Blinken calls for calm on Jerusalem visit amid days of Israeli-Palestinian violence

Bethan McKernan &  Julian Borger

The Guardian  /  January 30, 2023

US secretary of state meets Israel’s prime minister and reaffirms US support for two-state solution.

The US secretary of state, Antony Blinken, has called for calm after days of violence between Israel and the Palestinians, as he visited Jerusalem for talks with the Israeli prime minister, Benjamin Netanyahu.

A Palestinian man died on Monday after an altercation with Israeli troops, as violence in the region continued to spiral.

Nassim Nayef Salman Abu Fouda, 26, was shot in the head at a checkpoint in the restive city of Hebron in the occupied West Bank, the Palestinian health ministry said. The Israeli army said Abu Fouda had driven his car into a soldier, and crashed it after shots were fired and he attempted to drive off.

Such incidents – and contrasting narratives – occur regularly in the Palestinian territories. In the aftermath of Friday’s shooting outside a Jerusalem synagogue, which killed seven people in the worst attack in years, and the killing of 10 people in the single deadliest Israeli army raid in the West Bank in decades, every violent episode has the potential to spark a wider conflagration.

At least 22 people have been killed in the past week, with dozens of copycat and “price tag” or retaliatory attacks targeting Israelis and Palestinians over the last few days, including shootings and the burning of cars and property.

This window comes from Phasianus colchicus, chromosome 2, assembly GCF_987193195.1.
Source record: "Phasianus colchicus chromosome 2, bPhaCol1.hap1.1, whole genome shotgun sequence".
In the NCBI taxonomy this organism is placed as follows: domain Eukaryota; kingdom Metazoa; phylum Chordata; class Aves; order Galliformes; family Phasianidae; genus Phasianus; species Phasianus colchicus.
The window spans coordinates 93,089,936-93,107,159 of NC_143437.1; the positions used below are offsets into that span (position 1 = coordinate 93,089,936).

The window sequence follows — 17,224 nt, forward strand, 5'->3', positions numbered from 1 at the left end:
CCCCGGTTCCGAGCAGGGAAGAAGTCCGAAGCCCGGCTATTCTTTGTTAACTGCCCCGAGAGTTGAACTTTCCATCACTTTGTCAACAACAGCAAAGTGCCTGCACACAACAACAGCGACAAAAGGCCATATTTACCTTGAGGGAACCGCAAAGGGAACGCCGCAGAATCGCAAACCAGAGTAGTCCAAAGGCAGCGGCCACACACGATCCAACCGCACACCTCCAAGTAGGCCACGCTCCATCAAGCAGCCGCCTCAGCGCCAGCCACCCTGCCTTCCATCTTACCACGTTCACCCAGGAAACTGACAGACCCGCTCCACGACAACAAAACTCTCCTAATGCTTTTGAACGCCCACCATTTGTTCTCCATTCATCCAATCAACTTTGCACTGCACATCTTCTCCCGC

In a news conference after his meeting with Netanyahu, Blinken repeated calls for calm, and reaffirmed that the US believes that the dormant peace process aimed at a two-state solution is the “only path forward”.

“It is important that the people of Israel know America’s commitment to their security remains ironclad,” he said, while adding that “anything that moves us away from a two-state solution is detrimental to Israel’s longterm security”. The “US continues to support upholding the status quo at Jerusalem’s holy places”, he said.

Blinken also urged Israel’s new far-right government to ensure it has broad public support for its wide-reaching agenda, which includes overhauling the country’s judicial system – a move that has been met with major demonstrations in Israeli cities.

Reiterating support for “core democratic principles”, Blinken said that “building consensus for new proposals is the most effective way to ensure they’re embraced and that they endure”. He also echoed Netanyahu’s determination to ensure that Iran should never acquire nuclear weapons.

Efforts to calm the tense security situation have, however, dominated the secretary of state’s long-planned three-day Middle East trip. Blinken arrived in Cairo on Monday morning for talks with the Egyptian president, Abdel Fatah al-Sisi, who remains a key US partner despite a grim human rights record.

Developments in Egypt’s neighbours – Libya, Sudan, and Israel and the Palestinian territories – were discussed, the state department said.